Rachel Lapal Cavallario, spokeswoman for Kendi’s center, told the Boston Globe Wednesday that BU had “received some complaints from individuals questioning whether the center was following its funding guidelines. We are currently looking into those complaints.”
However, the center rejects the “characterization of it not having produced important work insofar as antiracism is concerned,” she said.
To raise Grundy’s question again, where did the money go? Echoing that sentiment, BU has launched an “inquiry” into the center amid the scandal, the Daily Free Press said.
The situation is reminiscent of the lawsuits against Black Lives Matter, another embattled racial justice organization. In 2023, Black Lives Matter reported a $9 million deficit for 2022 after raising $90 million in 2020. Only 33% of that massive sum went to charitable activism, federal filings showed, as a significant chunk was squandered on the leaders’ mansions, personal expenses, and favors for friends. Both Kendi’s center and BLM followed a similar model: drum up rumors of racism, prescribe DEI, create an apparatus, lure in donors, get paid.
The racial grievance business welcomes little accountability — or accounting, for that matter — which explains why it’s found a home in academia. Many colleges, such as Boston University, or my alma mater Boston College down the road, charge their students exorbitant tuition for useless degrees and boatloads of debt. Tenured professors collect big paychecks while hawking critical race theory, turning students into activists instead of real scholars.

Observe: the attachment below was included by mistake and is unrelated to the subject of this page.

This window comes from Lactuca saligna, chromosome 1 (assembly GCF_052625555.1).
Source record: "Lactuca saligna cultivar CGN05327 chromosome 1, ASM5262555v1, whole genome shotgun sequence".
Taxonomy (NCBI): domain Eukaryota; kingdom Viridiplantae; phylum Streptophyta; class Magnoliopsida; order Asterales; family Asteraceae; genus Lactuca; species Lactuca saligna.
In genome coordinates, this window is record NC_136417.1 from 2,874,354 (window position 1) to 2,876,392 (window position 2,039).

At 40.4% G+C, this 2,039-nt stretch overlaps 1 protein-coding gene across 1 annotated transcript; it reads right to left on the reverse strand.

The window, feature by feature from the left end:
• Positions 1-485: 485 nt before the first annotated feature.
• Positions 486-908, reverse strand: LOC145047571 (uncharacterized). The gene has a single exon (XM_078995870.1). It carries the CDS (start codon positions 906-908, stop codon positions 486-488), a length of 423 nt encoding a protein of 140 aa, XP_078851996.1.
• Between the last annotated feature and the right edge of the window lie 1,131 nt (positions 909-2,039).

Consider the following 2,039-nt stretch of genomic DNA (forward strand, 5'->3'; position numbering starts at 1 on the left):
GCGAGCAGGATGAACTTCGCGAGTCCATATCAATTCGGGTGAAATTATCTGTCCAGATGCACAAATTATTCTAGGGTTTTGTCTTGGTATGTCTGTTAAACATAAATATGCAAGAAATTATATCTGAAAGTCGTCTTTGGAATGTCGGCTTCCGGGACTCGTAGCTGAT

Despite its self-destructive tendencies, the DEI racket continues to spread throughout academia. Some colleges are trying to meet demand for so-called DEI experts by creating a corresponding major, USA Today claimed. At least six colleges across the country offer DEI degree programs or will in the future, according to the publication’s analysis. Tufts University and the University of Pennsylvania even have DEI graduate programs.
Some universities have also woven DEI into their academic missions. Duke University in 2020 launched a Racial Equity Advisory Council, composed of four subcommittees including faculty members and students, which will propose “measures to assess and foster racial equity” to the university’s leadership. Every year since fall 2020, the Duke Endowment has sponsored professors with seed grants to pursue research proposals related to race as part of the school’s anti-racism mission. That’s more money down the drain.
DEI in America’s prestigious colleges contributes nothing, wastes money, and fuels a bubble of empty courses, professions, and promises. But if the shakeout at Kendi’s BU center is any clue, it might be starting to pop.